3

Example with a context:

Earlier this evening, I sat in the Salt Lake Roasting Company, a gourmet coffee roaster in Salt Lake City, and, over several cups of hot, fresh, delightfully aromatic Costa Rican coffee, scribbled the notes for this introduction. It occurred to me that selecting an Access development book is much like choosing your next pound of coffee beans: Without some sort of guide, one Access book looks pretty much like the next save for differences in their tables of contents and covers, just as two pounds of coffee from different regions of the world seem indistinguishable but for slight variations in their aroma and appearance. This book is different from the typical Access books sitting right next to it on the bookshelf. Some of the reasons are:

How do you understand that expression? Does that mean something like never mind their differences in the tables of contents and covers?

  • BTW, it's usually best to wait 24 hours before accepting an answer, even if you get a nice one sooner than that. You never know when someone will have a surprising new piece of information or a different angle on the question. – Ben Kovitz Dec 27 '14 at 1:02
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Save for means the same as except for.

In this sense of save for, the word save suggests holding some items back, or setting some items aside so they don’t get involved in some activity. “I brought all of my best silverware to Karen’s Christmas party, save for a few delicate antiques.” In other words, you protected the old, delicate pieces of silverware by keeping them at home instead of bringing them to the party. A real example: “The fight went on until the whole Turkish squadron, save for the steamer, was destroyed.”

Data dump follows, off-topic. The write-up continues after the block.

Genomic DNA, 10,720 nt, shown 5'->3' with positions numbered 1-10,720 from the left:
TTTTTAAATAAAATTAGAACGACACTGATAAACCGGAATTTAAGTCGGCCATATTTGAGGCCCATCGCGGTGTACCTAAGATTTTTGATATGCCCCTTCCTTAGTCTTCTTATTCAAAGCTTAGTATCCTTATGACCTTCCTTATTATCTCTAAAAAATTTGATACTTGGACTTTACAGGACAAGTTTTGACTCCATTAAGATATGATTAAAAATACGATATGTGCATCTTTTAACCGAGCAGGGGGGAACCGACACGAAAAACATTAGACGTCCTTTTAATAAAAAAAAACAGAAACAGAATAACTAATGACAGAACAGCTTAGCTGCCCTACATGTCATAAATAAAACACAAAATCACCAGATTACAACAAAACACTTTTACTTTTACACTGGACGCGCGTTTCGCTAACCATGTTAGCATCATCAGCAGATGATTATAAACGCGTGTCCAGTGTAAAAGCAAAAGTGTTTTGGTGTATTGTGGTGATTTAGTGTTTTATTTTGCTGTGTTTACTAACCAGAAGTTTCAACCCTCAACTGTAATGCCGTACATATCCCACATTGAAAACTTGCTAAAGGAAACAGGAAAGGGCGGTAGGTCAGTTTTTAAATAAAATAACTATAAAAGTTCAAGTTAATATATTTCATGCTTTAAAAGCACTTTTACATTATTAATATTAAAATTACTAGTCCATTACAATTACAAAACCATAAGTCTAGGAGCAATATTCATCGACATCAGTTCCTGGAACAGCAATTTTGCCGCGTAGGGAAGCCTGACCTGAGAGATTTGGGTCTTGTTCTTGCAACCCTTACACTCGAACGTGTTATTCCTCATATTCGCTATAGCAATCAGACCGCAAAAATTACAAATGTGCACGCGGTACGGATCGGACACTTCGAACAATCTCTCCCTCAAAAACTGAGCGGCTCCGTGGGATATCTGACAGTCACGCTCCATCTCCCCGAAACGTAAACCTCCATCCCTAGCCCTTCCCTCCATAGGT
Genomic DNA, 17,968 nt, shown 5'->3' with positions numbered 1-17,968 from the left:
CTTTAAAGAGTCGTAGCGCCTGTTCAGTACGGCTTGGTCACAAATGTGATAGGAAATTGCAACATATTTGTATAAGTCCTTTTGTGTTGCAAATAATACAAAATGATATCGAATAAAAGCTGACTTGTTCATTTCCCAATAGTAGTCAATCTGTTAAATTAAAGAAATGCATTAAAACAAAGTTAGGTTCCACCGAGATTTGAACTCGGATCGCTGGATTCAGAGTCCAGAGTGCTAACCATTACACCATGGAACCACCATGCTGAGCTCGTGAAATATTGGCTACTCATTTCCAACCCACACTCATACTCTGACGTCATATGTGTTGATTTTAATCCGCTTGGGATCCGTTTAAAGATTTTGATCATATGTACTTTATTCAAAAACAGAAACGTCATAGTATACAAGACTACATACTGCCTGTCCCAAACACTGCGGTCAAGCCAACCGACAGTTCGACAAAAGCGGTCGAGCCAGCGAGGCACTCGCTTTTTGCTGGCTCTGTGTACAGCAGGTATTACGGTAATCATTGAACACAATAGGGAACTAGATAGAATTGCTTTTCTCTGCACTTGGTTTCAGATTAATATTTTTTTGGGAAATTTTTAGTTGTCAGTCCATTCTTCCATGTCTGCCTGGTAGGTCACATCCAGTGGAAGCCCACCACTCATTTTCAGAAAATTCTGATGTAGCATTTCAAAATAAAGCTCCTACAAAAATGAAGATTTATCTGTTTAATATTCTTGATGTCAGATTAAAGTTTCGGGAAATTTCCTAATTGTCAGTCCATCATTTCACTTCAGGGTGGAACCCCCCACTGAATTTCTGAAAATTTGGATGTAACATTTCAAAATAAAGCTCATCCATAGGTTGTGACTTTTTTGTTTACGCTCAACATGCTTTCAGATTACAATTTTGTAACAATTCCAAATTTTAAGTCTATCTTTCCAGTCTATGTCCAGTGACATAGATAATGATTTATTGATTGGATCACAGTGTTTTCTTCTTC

In the paragraph you quoted, the author is suggesting that as you look over the many books about Microsoft Access, their attributes blur together in your mind so you can't distinguish one book from another. But a few attributes are “saved” from getting blurred together: the tables of contents and the covers.

The metaphor of saving is mostly but not completely dead.

To my native American English ear, save for sounds old-fashioned.

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  • I see it in legal writing and pleadings, which tend to be archaising. I'd avoid it in my own drafting for that reason. – Francis Davey Mar 1 '15 at 20:25
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It means they seem much alike except when one ist looking at the table of content and cover.

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